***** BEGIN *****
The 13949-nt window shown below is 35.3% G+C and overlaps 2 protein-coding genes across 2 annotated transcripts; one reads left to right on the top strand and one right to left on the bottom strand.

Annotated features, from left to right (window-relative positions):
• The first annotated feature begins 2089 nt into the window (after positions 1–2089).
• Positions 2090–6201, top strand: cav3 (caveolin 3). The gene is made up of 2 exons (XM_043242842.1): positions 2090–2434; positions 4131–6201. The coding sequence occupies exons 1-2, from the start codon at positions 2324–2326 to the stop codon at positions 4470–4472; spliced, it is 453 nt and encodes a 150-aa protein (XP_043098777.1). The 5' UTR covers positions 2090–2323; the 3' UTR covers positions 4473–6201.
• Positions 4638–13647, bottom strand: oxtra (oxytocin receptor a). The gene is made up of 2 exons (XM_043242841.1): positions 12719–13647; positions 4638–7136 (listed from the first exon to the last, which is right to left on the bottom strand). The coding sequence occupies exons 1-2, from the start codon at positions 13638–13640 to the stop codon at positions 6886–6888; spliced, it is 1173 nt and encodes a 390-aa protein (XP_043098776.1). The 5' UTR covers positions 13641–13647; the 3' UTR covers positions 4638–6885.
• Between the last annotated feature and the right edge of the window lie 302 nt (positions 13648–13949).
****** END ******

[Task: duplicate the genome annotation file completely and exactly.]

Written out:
The 13949-nt window shown below is 35.3% G+C and overlaps 2 protein-coding genes across 2 annotated transcripts; one reads left to right on the top strand and one right to left on the bottom strand.

Annotated features, from left to right (window-relative positions):
• The first annotated feature begins 2089 nt into the window (after positions 1–2089).
• Positions 2090–6201, top strand: cav3 (caveolin 3). The gene is made up of 2 exons (XM_043242842.1): positions 2090–2434; positions 4131–6201. The coding sequence occupies exons 1-2, from the start codon at positions 2324–2326 to the stop codon at positions 4470–4472; spliced, it is 453 nt and encodes a 150-aa protein (XP_043098777.1). The 5' UTR covers positions 2090–2323; the 3' UTR covers positions 4473–6201.
• Positions 4638–13647, bottom strand: oxtra (oxytocin receptor a). The gene is made up of 2 exons (XM_043242841.1): positions 12719–13647; positions 4638–7136 (listed from the first exon to the last, which is right to left on the bottom strand). The coding sequence occupies exons 1-2, from the start codon at positions 13638–13640 to the stop codon at positions 6886–6888; spliced, it is 1173 nt and encodes a 390-aa protein (XP_043098776.1). The 5' UTR covers positions 13641–13647; the 3' UTR covers positions 4638–6885.
• Between the last annotated feature and the right edge of the window lie 302 nt (positions 13648–13949).